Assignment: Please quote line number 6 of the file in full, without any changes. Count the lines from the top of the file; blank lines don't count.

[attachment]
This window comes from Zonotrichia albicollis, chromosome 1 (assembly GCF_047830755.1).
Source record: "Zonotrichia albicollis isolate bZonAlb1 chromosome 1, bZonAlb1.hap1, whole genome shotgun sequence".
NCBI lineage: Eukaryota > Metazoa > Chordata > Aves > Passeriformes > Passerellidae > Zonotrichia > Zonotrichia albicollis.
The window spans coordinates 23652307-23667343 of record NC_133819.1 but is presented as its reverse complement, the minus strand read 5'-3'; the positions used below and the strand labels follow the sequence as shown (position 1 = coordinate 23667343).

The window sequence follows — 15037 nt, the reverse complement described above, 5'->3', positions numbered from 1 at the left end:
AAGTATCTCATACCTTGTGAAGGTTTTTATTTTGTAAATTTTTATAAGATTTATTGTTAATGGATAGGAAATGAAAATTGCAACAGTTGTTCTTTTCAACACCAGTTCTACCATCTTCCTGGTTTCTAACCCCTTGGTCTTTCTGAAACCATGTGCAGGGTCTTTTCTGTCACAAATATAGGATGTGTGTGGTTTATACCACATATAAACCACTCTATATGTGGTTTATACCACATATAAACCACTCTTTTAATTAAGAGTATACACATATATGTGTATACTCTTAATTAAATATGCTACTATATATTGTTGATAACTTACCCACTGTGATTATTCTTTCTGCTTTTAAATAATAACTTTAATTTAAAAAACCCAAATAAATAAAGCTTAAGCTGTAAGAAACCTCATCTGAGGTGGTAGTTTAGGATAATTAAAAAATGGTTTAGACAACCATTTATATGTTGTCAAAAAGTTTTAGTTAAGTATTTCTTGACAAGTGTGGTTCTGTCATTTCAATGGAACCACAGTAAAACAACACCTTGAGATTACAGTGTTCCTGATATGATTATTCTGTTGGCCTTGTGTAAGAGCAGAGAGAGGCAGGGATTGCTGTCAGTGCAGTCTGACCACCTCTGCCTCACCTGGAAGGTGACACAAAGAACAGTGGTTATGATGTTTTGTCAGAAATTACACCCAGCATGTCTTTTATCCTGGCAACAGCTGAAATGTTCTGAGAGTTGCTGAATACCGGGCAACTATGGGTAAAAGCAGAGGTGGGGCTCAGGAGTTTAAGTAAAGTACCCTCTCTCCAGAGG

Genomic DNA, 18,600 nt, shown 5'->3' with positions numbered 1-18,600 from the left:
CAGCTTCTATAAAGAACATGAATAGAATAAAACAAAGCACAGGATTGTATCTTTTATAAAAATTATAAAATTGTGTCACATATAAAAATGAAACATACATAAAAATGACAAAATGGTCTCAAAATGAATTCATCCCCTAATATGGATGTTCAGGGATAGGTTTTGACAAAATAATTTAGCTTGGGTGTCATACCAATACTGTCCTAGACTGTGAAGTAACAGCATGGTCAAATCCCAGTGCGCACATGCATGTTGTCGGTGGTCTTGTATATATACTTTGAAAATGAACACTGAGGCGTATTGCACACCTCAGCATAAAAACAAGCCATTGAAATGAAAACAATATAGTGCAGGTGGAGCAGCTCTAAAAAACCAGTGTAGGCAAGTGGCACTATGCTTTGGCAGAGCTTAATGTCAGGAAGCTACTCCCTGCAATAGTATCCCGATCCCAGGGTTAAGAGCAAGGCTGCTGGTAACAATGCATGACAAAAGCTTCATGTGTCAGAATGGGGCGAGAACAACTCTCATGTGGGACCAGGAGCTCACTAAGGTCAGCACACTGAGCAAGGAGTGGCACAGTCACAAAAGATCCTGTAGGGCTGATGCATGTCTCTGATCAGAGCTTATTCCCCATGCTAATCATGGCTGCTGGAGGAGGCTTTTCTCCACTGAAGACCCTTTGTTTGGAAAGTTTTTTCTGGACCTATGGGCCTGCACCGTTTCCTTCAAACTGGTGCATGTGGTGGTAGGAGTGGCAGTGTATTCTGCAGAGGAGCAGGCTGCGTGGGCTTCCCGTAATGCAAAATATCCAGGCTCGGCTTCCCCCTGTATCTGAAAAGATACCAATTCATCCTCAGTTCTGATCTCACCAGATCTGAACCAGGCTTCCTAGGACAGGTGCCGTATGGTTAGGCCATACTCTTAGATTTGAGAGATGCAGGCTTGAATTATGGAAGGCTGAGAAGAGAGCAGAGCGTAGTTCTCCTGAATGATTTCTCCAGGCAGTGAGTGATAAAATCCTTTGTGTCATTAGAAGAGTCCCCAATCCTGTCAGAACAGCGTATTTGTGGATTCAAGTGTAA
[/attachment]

AAGTATCTCATACCTTGTGAAGGTTTTTATTTTGTAAATTTTTATAAGATTTATTGTTAATGGATAGGAAATGAAAATTGCAACAGTTGTTCTTTTCAACACCAGTTCTACCATCTTCCTGGTTTCTAACCCCTTGGTCTTTCTGAAACCATGTGCAGGGTCTTTTCTGTCACAAATATAGGATGTGTGTGGTTTATACCACATATAAACCACTCTATATGTGGTTTATACCACATATAAACCACTCTTTTAATTAAGAGTATACACATATATGTGTATACTCTTAATTAAATATGCTACTATATATTGTTGATAACTTACCCACTGTGATTATTCTTTCTGCTTTTAAATAATAACTTTAATTTAAAAAACCCAAATAAATAAAGCTTAAGCTGTAAGAAACCTCATCTGAGGTGGTAGTTTAGGATAATTAAAAAATGGTTTAGACAACCATTTATATGTTGTCAAAAAGTTTTAGTTAAGTATTTCTTGACAAGTGTGGTTCTGTCATTTCAATGGAACCACAGTAAAACAACACCTTGAGATTACAGTGTTCCTGATATGATTATTCTGTTGGCCTTGTGTAAGAGCAGAGAGAGGCAGGGATTGCTGTCAGTGCAGTCTGACCACCTCTGCCTCACCTGGAAGGTGACACAAAGAACAGTGGTTATGATGTTTTGTCAGAAATTACACCCAGCATGTCTTTTATCCTGGCAACAGCTGAAATGTTCTGAGAGTTGCTGAATACCGGGCAACTATGGGTAAAAGCAGAGGTGGGGCTCAGGAGTTTAAGTAAAGTACCCTCTCTCCAGAGG